AN INSPIRATIONAL group of martial arts students have high kicked their way through adversity to achieve their black belts in karate.
our pupils at Kaizen Martial Arts Academy in Stanningley impressed a panel of six judges to win the coveted belts after overcoming a range of life’s challenges.
One student, Clare Adams, 34, is a mum-of-three who suffers myalgic encephalomyelitis (ME), a debilitating condition otherwise known as chronic fatigue syndrome.
She needs a day to recover after every training session but refuses to stop her beloved sport.
She said: “I used to train three times a week but have had to cut back to two. If I train on a Sunday, my body doesn’t recover quick enough. I get really tired - my muscles, everything seems to shut down. It affects my speech, my memory, my joints - they get really painful. The doctors don’t want me to do karate but I just really enjoy it. It’s part of me.”
Another of the academy’s students is 17-year-old Sadie Bateman who has juggled her training with studying for A-levels. And her hard work paid off as the black belt success follows on from her netting mostly A* grades this summer.
Fellow student Sean England, 18, who has been at the academy since he was eight, also managed to balance work with his gruelling training schedule to land his black belt grade.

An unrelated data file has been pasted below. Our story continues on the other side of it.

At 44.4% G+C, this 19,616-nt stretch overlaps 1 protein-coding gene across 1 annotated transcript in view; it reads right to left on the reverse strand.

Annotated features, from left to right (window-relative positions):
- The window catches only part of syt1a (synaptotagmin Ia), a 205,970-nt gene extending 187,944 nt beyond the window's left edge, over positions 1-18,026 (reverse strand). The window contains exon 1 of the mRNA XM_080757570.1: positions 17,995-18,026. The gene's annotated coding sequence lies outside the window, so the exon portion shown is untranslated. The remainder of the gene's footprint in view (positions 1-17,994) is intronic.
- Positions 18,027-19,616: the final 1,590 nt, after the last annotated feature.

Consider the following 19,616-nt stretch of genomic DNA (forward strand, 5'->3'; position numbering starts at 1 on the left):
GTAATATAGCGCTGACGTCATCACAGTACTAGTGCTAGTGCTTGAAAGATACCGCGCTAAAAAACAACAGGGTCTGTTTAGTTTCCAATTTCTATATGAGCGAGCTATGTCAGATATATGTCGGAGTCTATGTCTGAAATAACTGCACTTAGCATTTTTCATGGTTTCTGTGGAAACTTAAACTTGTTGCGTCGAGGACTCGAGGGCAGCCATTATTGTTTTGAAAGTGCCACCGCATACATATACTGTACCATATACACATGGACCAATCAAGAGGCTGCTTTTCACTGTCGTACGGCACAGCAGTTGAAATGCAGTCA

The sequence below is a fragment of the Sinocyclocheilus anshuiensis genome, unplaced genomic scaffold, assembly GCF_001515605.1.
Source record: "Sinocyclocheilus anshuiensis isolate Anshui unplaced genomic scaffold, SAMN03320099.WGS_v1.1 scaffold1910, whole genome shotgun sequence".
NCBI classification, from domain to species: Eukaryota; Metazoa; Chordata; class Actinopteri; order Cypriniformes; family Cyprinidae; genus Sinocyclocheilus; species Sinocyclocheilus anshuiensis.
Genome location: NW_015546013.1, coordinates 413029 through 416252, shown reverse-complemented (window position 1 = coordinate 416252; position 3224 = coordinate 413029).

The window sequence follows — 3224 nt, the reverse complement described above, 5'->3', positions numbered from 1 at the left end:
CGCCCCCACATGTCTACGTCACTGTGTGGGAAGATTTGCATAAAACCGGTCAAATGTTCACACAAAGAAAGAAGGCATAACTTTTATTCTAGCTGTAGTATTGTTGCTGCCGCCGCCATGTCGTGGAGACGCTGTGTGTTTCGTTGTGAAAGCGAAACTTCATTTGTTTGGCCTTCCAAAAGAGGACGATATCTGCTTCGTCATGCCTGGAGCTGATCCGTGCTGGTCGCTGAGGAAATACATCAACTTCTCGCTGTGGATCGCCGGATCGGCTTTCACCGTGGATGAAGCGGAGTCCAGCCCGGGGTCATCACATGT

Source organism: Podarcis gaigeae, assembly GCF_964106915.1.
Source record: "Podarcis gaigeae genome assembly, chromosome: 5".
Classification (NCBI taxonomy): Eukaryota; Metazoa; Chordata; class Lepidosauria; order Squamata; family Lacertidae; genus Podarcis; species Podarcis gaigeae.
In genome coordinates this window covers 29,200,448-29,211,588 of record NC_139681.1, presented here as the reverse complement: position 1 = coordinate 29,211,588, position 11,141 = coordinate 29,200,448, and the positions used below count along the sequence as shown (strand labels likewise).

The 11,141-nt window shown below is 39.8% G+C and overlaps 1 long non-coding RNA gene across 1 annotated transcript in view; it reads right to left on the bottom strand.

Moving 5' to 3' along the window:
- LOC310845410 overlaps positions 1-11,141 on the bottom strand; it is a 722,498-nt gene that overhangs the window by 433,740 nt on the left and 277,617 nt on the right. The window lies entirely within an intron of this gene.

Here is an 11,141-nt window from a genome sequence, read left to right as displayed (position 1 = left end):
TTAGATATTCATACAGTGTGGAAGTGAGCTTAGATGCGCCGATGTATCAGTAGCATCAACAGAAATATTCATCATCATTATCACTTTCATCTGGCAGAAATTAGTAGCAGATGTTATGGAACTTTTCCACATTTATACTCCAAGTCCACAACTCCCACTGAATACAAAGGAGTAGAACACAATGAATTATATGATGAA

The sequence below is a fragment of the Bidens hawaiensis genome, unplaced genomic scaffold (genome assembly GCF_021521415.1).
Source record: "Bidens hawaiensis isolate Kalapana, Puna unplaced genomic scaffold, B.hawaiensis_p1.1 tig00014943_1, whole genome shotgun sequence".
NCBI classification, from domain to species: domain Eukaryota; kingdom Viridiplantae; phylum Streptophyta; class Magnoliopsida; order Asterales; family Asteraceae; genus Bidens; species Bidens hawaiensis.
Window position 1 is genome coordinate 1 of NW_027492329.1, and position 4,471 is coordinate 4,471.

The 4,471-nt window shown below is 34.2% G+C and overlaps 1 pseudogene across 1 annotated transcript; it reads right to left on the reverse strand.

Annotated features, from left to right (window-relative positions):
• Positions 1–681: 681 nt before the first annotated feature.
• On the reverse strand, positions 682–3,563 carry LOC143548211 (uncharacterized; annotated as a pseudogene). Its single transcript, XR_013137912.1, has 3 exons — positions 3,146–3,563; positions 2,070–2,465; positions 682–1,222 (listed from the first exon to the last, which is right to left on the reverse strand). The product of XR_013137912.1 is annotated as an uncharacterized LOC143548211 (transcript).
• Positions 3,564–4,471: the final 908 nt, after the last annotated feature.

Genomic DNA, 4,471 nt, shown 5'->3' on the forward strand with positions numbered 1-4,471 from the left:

The fourth student is Hanya Kowalaczuk, 22, who was featured in the YEP earlier this year when she was selected for the European Championships in Verona, Italy. Her black belt success came in the same week as she achieved her grading in weapons - another martial art.
Academy instructor Jim Reece said: “They’ve put a lot of commitment into something which is a ‘hobby’. I can’t hide my pride.”
He said it shows karate is a sport for everybody and leads to personal development as well as health benefits: “A lot of children develop confidence and respect for themselves and others, as a result of martial arts.”